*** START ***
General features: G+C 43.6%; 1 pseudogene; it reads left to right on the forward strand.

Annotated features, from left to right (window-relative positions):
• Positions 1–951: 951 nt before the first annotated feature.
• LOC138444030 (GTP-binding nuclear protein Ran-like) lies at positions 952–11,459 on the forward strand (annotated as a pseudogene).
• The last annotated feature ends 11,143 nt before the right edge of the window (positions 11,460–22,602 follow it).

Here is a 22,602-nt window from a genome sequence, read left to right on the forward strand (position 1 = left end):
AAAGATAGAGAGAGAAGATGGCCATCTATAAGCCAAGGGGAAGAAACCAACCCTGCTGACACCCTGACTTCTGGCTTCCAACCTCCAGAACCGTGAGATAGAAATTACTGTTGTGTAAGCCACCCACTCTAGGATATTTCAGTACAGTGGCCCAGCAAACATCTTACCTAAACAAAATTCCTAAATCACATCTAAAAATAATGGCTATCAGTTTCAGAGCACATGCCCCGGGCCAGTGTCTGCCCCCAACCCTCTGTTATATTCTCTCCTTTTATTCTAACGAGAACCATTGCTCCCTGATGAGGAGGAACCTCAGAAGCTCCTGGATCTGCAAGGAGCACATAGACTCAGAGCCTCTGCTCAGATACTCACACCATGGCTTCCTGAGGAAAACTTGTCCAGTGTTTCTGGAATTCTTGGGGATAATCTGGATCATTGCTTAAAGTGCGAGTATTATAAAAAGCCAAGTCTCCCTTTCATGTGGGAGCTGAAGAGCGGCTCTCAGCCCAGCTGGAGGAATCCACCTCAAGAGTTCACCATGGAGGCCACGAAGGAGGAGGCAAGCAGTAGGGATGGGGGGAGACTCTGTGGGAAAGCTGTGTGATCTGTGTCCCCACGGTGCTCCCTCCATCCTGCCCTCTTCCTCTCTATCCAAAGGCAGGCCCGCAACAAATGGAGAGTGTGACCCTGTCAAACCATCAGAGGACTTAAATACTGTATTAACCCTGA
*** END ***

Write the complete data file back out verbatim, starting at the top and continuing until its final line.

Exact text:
General features: G+C 43.6%; 1 pseudogene; it reads left to right on the forward strand.

Annotated features, from left to right (window-relative positions):
• Positions 1–951: 951 nt before the first annotated feature.
• LOC138444030 (GTP-binding nuclear protein Ran-like) lies at positions 952–11,459 on the forward strand (annotated as a pseudogene).
• The last annotated feature ends 11,143 nt before the right edge of the window (positions 11,460–22,602 follow it).

Here is a 22,602-nt window from a genome sequence, read left to right on the forward strand (position 1 = left end):
AAAGATAGAGAGAGAAGATGGCCATCTATAAGCCAAGGGGAAGAAACCAACCCTGCTGACACCCTGACTTCTGGCTTCCAACCTCCAGAACCGTGAGATAGAAATTACTGTTGTGTAAGCCACCCACTCTAGGATATTTCAGTACAGTGGCCCAGCAAACATCTTACCTAAACAAAATTCCTAAATCACATCTAAAAATAATGGCTATCAGTTTCAGAGCACATGCCCCGGGCCAGTGTCTGCCCCCAACCCTCTGTTATATTCTCTCCTTTTATTCTAACGAGAACCATTGCTCCCTGATGAGGAGGAACCTCAGAAGCTCCTGGATCTGCAAGGAGCACATAGACTCAGAGCCTCTGCTCAGATACTCACACCATGGCTTCCTGAGGAAAACTTGTCCAGTGTTTCTGGAATTCTTGGGGATAATCTGGATCATTGCTTAAAGTGCGAGTATTATAAAAAGCCAAGTCTCCCTTTCATGTGGGAGCTGAAGAGCGGCTCTCAGCCCAGCTGGAGGAATCCACCTCAAGAGTTCACCATGGAGGCCACGAAGGAGGAGGCAAGCAGTAGGGATGGGGGGAGACTCTGTGGGAAAGCTGTGTGATCTGTGTCCCCACGGTGCTCCCTCCATCCTGCCCTCTTCCTCTCTATCCAAAGGCAGGCCCGCAACAAATGGAGAGTGTGACCCTGTCAAACCATCAGAGGACTTAAATACTGTATTAACCCTGA